The Good News for the day, February 22, 2018
Thursday of the First Week of Lent (227)
Jesus says to those following him: “Ask—it will be given you; seek—you’ll find; knock—the door gets opened for you. Everyone who asks, gets it; someone who seeks, finds; and for anyone who knocks, the door gets opened. Which one of you would hand his son a rock when the boy asks for a loaf of bread, or a snake when he might ask for a fish to eat? If you, then, bad as you might be, know how to give the right kind of handout to your own children, how much more will your divine Father give good things to persons who ask Him for them. … Everything you want people to do for you—do for them. This is it—the whole law and the prophets.” (Matthew 7)
These words combine prayer with the “golden rule”–how to consider other people mirrors of you in your outlook (the Law, the Tradition) and behavior (the Prophets, how to act). Perhaps you can come to appreciate the underlying link between these two—prayers you address to God, on the one hand, and, on the other, your outlook/behavior and how you act towards other people.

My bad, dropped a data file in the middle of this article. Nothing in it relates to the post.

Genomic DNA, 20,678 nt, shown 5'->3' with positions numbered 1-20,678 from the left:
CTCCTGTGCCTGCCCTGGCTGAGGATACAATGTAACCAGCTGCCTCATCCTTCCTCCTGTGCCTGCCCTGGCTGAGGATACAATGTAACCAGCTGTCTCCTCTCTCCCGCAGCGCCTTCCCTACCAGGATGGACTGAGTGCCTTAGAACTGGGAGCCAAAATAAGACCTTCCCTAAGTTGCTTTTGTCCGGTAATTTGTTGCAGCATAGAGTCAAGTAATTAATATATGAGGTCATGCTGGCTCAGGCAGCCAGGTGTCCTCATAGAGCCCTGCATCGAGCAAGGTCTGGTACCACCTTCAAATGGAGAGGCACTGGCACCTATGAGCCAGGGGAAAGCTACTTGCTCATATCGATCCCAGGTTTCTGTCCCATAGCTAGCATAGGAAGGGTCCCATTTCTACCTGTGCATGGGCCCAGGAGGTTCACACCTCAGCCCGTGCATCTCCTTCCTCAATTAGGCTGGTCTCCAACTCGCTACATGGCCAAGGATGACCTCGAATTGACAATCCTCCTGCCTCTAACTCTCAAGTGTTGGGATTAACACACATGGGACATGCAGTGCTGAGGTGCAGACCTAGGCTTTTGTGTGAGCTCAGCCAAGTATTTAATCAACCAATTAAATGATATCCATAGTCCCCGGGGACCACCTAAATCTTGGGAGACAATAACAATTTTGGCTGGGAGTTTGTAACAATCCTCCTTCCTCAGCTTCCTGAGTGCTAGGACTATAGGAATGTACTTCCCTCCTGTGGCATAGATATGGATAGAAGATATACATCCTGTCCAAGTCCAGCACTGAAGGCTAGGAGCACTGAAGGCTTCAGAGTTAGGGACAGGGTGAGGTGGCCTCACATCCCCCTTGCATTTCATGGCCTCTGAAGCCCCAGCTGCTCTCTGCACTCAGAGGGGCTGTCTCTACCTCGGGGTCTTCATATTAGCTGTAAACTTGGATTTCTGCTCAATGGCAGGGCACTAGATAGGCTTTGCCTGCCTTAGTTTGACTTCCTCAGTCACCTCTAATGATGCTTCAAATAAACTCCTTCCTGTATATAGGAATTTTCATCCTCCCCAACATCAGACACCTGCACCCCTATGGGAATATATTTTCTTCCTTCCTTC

In your real prayers, you talk to God as “You”—a Person free and loving, thoughtful and kind, “out there”—but also “here, present.” You know that God is not an “it,” a graven image, statue or painting—not even, in the end, male or female, the way “you” is neither male nor female. You ask, wonder, need and converse in a real way with a real Person—and God is free to answer (you know that) with a “no.”
Your treatment of others is the same. Everybody around you is a “you”—not an “it.” What you say, however you act, and no matter your outlook, that other person is “another you,” and capable of freedom, just as capable of disagreement or agreement, of saying to you, “yes” or “no.”
As a result—deep down–your outlook-and-behavior, the Law and the Prophets, is the same whether you are praying to God or interacting with your fellow humans. You respect another’s dignity, freedom and behavior. You expect them to do the same; the answer may be “no,” though the response may appear to you as a gift or an insult. That is the problem—but it is also the solution—expecting the Freedom of the Other, and the acceptance that—beyond appearances—it is in either case, a response that is a call, a message, for you to respond by changing, growing. You accept it.